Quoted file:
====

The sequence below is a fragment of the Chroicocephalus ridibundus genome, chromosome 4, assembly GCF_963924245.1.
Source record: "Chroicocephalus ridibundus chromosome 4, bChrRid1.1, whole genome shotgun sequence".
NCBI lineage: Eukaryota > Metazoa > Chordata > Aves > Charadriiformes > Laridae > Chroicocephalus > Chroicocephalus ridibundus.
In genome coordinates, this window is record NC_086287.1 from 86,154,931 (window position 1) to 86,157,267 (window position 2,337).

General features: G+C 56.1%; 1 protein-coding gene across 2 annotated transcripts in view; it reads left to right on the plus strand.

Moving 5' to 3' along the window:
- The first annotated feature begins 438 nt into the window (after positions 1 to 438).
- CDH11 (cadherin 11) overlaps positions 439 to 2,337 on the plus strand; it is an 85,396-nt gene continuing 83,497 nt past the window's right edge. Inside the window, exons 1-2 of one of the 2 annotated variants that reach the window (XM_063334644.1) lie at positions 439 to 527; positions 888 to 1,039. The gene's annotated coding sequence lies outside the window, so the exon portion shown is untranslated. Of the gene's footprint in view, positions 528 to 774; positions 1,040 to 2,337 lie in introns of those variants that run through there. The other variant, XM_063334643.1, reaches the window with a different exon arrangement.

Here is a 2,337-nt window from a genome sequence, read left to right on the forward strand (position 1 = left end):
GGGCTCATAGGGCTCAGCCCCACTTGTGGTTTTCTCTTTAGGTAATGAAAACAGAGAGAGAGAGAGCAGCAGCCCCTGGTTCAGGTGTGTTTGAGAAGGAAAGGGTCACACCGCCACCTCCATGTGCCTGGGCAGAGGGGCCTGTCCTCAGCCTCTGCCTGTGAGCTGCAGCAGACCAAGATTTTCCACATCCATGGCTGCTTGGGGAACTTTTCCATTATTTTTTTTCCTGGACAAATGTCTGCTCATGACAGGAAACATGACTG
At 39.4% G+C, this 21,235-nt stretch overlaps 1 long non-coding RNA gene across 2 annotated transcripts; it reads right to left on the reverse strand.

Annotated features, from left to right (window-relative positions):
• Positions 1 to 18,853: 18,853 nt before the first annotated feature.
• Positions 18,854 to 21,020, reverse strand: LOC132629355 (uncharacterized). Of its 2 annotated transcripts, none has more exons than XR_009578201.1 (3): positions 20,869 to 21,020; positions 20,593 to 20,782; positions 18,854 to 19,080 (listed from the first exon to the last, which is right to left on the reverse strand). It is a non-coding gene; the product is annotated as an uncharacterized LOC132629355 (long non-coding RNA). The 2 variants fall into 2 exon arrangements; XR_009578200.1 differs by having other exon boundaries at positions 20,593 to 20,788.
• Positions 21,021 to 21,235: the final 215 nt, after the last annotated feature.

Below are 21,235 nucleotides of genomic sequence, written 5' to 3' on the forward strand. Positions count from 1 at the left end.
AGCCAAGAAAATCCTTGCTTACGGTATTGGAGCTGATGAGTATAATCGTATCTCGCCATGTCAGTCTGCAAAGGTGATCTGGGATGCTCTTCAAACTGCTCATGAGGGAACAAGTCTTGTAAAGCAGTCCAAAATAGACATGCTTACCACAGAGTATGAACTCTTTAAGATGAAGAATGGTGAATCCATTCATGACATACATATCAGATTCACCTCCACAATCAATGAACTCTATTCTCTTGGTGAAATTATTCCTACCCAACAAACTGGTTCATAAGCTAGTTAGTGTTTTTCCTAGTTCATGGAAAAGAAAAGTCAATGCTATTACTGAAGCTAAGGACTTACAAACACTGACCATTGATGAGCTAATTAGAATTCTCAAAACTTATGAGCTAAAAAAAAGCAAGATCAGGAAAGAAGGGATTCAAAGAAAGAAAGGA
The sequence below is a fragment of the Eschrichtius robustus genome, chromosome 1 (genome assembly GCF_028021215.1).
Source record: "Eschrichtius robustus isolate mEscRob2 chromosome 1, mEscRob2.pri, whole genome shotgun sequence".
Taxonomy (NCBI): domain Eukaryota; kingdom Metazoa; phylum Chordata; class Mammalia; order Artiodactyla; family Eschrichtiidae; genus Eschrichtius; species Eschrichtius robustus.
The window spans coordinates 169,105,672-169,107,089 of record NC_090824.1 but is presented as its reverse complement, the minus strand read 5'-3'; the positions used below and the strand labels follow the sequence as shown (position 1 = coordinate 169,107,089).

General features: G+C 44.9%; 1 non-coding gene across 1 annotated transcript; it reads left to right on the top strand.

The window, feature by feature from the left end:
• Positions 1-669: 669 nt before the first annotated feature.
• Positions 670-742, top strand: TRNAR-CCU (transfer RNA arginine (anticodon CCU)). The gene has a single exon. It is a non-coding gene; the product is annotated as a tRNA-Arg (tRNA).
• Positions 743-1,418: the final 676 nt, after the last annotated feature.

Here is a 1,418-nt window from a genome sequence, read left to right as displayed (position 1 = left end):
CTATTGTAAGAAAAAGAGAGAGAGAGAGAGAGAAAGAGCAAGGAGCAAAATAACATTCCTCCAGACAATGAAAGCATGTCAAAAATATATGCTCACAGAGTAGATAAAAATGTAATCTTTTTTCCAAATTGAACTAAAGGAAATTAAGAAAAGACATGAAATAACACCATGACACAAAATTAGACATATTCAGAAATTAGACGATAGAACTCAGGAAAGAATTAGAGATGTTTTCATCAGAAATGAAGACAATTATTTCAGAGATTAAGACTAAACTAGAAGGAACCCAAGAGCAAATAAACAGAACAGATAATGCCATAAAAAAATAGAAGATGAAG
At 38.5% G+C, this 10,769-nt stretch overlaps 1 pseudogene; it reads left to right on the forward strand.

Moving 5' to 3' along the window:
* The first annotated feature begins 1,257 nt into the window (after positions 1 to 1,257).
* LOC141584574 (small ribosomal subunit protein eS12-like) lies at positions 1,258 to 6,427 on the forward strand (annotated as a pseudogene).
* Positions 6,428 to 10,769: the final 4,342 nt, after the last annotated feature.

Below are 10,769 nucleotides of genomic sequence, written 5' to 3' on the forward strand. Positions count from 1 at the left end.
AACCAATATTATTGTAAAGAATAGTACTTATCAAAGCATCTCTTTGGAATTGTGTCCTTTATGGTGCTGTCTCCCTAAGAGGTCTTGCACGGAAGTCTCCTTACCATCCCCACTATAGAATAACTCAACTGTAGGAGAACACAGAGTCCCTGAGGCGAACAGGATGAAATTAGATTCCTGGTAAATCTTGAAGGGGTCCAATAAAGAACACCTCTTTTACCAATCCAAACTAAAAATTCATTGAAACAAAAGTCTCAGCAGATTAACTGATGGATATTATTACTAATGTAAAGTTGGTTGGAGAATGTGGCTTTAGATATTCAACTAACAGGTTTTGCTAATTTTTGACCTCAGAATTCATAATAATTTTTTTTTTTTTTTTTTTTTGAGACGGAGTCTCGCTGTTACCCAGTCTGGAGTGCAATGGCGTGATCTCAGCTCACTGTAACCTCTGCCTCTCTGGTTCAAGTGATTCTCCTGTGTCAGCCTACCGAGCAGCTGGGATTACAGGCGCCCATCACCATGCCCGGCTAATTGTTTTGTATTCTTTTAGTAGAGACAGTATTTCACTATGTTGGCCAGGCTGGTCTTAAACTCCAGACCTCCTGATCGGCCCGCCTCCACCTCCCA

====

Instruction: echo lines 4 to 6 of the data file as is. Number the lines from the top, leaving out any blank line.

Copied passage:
In genome coordinates, this window is record NC_086287.1 from 86,154,931 (window position 1) to 86,157,267 (window position 2,337).

General features: G+C 56.1%; 1 protein-coding gene across 2 annotated transcripts in view; it reads left to right on the plus strand.

Moving 5' to 3' along the window: